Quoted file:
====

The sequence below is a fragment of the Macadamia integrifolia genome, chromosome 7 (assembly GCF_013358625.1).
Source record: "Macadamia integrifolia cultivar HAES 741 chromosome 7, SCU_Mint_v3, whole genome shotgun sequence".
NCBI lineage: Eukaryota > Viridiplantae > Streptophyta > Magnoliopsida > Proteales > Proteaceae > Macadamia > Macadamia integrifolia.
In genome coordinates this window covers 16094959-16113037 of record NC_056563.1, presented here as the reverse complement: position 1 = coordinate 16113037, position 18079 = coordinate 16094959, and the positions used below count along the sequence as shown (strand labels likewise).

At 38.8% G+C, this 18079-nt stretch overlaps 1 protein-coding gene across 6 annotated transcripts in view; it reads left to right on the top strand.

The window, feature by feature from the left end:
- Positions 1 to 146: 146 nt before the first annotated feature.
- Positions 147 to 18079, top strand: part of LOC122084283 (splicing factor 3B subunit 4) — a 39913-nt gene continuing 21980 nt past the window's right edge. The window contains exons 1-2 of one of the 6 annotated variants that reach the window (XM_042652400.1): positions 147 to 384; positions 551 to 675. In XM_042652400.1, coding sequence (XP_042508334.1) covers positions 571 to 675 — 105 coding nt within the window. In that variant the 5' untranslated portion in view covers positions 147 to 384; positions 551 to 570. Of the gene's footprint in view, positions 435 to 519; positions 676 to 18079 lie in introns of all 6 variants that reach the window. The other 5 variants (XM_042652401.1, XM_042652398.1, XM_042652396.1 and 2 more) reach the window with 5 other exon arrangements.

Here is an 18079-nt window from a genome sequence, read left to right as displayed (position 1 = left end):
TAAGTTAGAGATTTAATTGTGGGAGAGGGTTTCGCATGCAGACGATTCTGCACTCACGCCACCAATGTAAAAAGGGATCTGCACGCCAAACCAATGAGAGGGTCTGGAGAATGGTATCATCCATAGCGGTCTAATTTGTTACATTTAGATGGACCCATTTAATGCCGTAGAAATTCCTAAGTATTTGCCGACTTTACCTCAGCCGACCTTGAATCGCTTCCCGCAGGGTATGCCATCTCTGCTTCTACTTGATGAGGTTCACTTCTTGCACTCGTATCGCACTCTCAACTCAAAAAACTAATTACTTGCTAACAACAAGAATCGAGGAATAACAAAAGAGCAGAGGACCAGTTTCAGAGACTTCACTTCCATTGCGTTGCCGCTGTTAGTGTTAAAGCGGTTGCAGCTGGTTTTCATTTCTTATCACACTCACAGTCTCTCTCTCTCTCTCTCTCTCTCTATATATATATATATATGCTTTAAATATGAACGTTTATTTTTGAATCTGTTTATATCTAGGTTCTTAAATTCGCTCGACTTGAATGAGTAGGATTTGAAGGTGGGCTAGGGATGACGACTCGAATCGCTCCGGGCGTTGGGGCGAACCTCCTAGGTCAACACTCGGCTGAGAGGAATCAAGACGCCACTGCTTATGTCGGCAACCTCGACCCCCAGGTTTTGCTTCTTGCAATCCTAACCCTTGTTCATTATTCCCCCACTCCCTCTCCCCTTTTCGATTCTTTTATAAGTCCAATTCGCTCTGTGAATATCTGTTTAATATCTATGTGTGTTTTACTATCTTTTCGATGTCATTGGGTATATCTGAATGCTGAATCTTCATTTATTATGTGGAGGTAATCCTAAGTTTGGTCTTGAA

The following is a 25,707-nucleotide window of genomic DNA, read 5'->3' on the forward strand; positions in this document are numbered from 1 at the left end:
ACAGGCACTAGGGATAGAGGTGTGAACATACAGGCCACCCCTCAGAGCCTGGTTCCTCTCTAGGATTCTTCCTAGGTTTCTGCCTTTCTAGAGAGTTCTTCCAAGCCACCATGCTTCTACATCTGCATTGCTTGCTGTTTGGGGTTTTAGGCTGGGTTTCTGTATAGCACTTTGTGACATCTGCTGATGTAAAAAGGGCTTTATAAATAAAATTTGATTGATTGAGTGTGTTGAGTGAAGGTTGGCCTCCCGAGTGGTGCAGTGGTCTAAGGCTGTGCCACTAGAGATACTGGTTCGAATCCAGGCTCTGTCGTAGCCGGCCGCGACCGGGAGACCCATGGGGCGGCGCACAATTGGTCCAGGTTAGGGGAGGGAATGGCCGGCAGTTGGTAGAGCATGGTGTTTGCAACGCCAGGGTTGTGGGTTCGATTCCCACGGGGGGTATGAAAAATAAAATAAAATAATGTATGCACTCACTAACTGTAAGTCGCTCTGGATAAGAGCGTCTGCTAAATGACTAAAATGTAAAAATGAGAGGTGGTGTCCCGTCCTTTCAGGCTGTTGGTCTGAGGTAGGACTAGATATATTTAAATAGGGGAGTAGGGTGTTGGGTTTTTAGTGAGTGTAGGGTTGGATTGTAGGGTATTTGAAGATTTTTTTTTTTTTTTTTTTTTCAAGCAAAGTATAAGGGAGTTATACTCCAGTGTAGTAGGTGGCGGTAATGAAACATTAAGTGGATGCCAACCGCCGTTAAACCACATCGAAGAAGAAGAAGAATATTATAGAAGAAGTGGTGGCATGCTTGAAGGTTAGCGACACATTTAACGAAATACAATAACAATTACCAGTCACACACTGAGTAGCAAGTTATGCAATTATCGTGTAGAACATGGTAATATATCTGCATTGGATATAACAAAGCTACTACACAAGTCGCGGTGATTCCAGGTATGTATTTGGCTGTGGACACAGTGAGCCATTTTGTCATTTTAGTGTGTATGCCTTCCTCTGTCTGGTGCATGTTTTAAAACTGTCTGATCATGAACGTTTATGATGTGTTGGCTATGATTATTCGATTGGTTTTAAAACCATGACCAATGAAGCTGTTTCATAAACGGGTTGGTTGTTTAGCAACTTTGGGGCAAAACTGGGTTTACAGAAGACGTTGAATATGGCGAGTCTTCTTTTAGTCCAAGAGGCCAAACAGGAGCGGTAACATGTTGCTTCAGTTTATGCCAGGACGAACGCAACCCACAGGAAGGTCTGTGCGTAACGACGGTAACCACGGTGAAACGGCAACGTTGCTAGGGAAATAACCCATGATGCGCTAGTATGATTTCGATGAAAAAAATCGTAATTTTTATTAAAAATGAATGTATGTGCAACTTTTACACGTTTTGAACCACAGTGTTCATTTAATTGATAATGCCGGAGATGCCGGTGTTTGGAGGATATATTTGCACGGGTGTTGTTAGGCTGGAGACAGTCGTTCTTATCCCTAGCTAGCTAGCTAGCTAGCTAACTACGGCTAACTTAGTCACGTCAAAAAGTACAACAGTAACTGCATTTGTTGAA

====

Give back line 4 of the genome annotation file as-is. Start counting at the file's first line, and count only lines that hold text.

In genome coordinates this window covers 16094959-16113037 of record NC_056563.1, presented here as the reverse complement: position 1 = coordinate 16113037, position 18079 = coordinate 16094959, and the positions used below count along the sequence as shown (strand labels likewise).